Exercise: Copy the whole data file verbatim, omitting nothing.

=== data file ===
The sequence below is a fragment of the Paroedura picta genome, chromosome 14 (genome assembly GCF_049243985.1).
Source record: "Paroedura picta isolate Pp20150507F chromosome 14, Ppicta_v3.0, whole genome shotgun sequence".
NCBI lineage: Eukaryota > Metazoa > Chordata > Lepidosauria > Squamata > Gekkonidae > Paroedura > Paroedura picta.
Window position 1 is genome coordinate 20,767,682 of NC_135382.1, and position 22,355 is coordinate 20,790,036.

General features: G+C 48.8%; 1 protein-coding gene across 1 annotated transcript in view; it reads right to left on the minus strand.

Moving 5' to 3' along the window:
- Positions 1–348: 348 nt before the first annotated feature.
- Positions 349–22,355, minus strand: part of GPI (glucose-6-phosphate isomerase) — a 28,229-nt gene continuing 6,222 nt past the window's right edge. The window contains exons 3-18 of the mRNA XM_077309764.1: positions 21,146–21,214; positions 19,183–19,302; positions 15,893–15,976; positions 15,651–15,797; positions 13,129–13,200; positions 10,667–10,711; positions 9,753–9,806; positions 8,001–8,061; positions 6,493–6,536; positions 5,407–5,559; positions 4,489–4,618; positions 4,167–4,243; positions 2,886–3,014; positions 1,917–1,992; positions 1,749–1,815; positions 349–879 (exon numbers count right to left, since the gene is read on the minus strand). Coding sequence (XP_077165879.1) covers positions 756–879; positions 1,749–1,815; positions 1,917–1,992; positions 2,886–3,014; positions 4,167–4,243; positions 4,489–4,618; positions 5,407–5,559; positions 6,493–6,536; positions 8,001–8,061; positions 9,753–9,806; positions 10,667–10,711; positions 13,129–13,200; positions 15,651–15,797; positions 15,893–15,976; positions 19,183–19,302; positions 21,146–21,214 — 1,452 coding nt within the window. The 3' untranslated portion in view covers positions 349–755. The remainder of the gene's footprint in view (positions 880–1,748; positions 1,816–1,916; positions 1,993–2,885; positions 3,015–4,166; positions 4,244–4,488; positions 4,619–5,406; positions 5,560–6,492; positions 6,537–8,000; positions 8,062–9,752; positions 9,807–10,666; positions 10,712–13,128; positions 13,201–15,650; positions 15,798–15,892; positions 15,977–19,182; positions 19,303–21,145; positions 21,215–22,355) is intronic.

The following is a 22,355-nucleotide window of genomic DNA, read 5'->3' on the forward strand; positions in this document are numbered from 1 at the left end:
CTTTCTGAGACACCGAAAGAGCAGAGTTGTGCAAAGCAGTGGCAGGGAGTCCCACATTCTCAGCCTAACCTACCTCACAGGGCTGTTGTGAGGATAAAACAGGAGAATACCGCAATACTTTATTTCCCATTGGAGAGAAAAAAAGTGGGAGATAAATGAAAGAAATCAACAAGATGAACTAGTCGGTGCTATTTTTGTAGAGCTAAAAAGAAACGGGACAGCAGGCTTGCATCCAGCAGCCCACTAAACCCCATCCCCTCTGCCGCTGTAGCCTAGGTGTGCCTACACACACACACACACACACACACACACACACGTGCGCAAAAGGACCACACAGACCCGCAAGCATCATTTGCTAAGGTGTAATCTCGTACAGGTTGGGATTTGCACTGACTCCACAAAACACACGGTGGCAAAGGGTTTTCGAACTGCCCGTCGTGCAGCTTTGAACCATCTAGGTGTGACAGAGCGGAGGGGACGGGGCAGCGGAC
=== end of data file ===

The sequence below is a fragment of the Paroedura picta genome, chromosome 14 (genome assembly GCF_049243985.1).
Source record: "Paroedura picta isolate Pp20150507F chromosome 14, Ppicta_v3.0, whole genome shotgun sequence".
NCBI lineage: Eukaryota > Metazoa > Chordata > Lepidosauria > Squamata > Gekkonidae > Paroedura > Paroedura picta.
Window position 1 is genome coordinate 20,767,682 of NC_135382.1, and position 22,355 is coordinate 20,790,036.

General features: G+C 48.8%; 1 protein-coding gene across 1 annotated transcript in view; it reads right to left on the minus strand.

Moving 5' to 3' along the window:
- Positions 1–348: 348 nt before the first annotated feature.
- Positions 349–22,355, minus strand: part of GPI (glucose-6-phosphate isomerase) — a 28,229-nt gene continuing 6,222 nt past the window's right edge. The window contains exons 3-18 of the mRNA XM_077309764.1: positions 21,146–21,214; positions 19,183–19,302; positions 15,893–15,976; positions 15,651–15,797; positions 13,129–13,200; positions 10,667–10,711; positions 9,753–9,806; positions 8,001–8,061; positions 6,493–6,536; positions 5,407–5,559; positions 4,489–4,618; positions 4,167–4,243; positions 2,886–3,014; positions 1,917–1,992; positions 1,749–1,815; positions 349–879 (exon numbers count right to left, since the gene is read on the minus strand). Coding sequence (XP_077165879.1) covers positions 756–879; positions 1,749–1,815; positions 1,917–1,992; positions 2,886–3,014; positions 4,167–4,243; positions 4,489–4,618; positions 5,407–5,559; positions 6,493–6,536; positions 8,001–8,061; positions 9,753–9,806; positions 10,667–10,711; positions 13,129–13,200; positions 15,651–15,797; positions 15,893–15,976; positions 19,183–19,302; positions 21,146–21,214 — 1,452 coding nt within the window. The 3' untranslated portion in view covers positions 349–755. The remainder of the gene's footprint in view (positions 880–1,748; positions 1,816–1,916; positions 1,993–2,885; positions 3,015–4,166; positions 4,244–4,488; positions 4,619–5,406; positions 5,560–6,492; positions 6,537–8,000; positions 8,062–9,752; positions 9,807–10,666; positions 10,712–13,128; positions 13,201–15,650; positions 15,798–15,892; positions 15,977–19,182; positions 19,303–21,145; positions 21,215–22,355) is intronic.

The following is a 22,355-nucleotide window of genomic DNA, read 5'->3' on the forward strand; positions in this document are numbered from 1 at the left end:
CTTTCTGAGACACCGAAAGAGCAGAGTTGTGCAAAGCAGTGGCAGGGAGTCCCACATTCTCAGCCTAACCTACCTCACAGGGCTGTTGTGAGGATAAAACAGGAGAATACCGCAATACTTTATTTCCCATTGGAGAGAAAAAAAGTGGGAGATAAATGAAAGAAATCAACAAGATGAACTAGTCGGTGCTATTTTTGTAGAGCTAAAAAGAAACGGGACAGCAGGCTTGCATCCAGCAGCCCACTAAACCCCATCCCCTCTGCCGCTGTAGCCTAGGTGTGCCTACACACACACACACACACACACACACACACACGTGCGCAAAAGGACCACACAGACCCGCAAGCATCATTTGCTAAGGTGTAATCTCGTACAGGTTGGGATTTGCACTGACTCCACAAAACACACGGTGGCAAAGGGTTTTCGAACTGCCCGTCGTGCAGCTTTGAACCATCTAGGTGTGACAGAGCGGAGGGGACGGGGCAGCGGAC